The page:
Predatory fish declined by two-thirds in the 20th century
The removal of top predators has been called “humankind’s most pervasive influence on nature,” and it is as detrimental in the sea as it is on land. Consumers prefer predatory fish like grouper, tuna, swordfish and sharks to species lower on the food chain such as anchovies and sardines, providing strong incentives for fishermen to catch the bigger fish. Going after the more valuable predators first, fishing them until there aren’t enough left to support a fishery and then moving on to species lower in the food chain, a pattern sometimes observed in global fisheries, has been called “fishing down the food web.”
New research by the team that coined the term attempts to determine how severely predatory fish populations have declined worldwide since the start of industrial fishing. Scientists analyzed more than 200 published food-web (interacting food chains) models from all over the world, which included more than 3,000 ocean species. Their results show that in the 20th century humans reduced the biomass of predatory fish by more than two-thirds and that most of this alarming decline has occurred since the 1970s.
Many of these predatory fish species are known to be in trouble. The International Union for Conservation of Nature Red List of Threatened Species considers 12 percent of grouper, 11 percent of tuna and billfish and 24 percent of shark and ray species to be threatened with extinction. These population declines have implications far beyond a sustainable supply of fish that consumers like to eat. Predators keep prey populations in balance, and the loss of predators can cause trophic (nutritional) cascades through food webs that affect entire ocean ecosystems. For example, kelp forests, home to many unique and economically important species, have been destroyed by a growing population of herbivorous sea urchins that resulted from the loss of urchin predators like sea otters. “Predators are important for maintaining healthy ecosystems,” says professor Villy Christensen, lead author of the new research paper. “Also, where we have had collapses of the larger fish, it has taken many decades for them to rebuild.”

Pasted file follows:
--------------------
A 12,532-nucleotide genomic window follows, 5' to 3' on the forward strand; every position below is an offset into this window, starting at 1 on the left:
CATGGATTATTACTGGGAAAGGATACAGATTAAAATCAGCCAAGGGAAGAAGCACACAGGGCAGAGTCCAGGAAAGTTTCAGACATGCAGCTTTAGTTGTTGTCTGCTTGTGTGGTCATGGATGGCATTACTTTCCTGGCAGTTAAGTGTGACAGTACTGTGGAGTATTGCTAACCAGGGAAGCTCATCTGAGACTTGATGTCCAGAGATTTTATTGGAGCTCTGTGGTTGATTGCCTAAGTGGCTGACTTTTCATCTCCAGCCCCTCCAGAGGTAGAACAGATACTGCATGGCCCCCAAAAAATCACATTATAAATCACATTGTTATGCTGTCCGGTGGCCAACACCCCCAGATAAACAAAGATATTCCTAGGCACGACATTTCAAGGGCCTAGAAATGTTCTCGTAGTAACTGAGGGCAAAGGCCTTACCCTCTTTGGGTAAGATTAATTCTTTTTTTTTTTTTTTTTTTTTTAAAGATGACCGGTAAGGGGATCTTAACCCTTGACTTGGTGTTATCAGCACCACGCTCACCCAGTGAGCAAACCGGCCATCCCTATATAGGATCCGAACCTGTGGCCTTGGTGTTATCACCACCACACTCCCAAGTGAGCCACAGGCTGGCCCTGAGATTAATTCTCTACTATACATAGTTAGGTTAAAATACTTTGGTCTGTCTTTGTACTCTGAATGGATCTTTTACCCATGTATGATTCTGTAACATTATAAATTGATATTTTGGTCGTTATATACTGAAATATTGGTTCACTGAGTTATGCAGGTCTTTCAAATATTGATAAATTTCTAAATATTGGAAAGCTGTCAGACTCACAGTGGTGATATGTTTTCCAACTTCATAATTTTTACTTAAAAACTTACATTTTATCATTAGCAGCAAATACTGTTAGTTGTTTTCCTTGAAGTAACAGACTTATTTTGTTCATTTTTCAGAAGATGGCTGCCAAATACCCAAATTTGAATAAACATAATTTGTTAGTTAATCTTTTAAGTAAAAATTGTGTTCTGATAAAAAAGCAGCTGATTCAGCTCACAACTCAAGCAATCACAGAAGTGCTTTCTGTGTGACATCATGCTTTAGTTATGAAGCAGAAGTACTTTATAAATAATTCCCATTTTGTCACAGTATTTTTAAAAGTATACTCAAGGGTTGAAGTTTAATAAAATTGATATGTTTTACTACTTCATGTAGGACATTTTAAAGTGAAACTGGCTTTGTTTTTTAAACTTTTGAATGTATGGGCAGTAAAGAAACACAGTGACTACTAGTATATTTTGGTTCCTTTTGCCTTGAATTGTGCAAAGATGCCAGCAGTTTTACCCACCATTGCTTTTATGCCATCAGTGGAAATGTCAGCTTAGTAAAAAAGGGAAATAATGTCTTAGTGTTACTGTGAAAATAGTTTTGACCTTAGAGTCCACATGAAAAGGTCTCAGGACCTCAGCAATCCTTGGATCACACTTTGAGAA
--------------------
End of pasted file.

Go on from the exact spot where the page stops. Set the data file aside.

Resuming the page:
In the U.S. this gloomy picture has started to improve, thanks to science-based fisheries management. Thirty-four fish stocks have been declared rebuilt since the year 2000 and more than 90 percent of U.S. fish stocks are not considered overfished. Worldwide, though, the Food and Agriculture Organization of the United Nations considers almost 30 percent of fish stocks to be overfished. “The main problem is really in the developing countries where we need more effective institutions for fisheries management,” says Christensen. “We need to get effective management introduced in all countries, or it will have dire consequences.”
The new study adds important information to the global debate on how many fish we should be taking from the oceans. It shows that for many species of economically and ecologically important predatory fish, we have been exploiting far too much. More needs to be done by the international counterparts of the U.S.’s National Marine Fisheries Service as well as regional fisheries management organizations such as the International Commission for the Conservation of Atlantic Tunas. Fishing quotas for many species need to be reduced and existing quotas need to be enforced to ensure that we have healthy populations of these fish—and healthy oceans—in the future.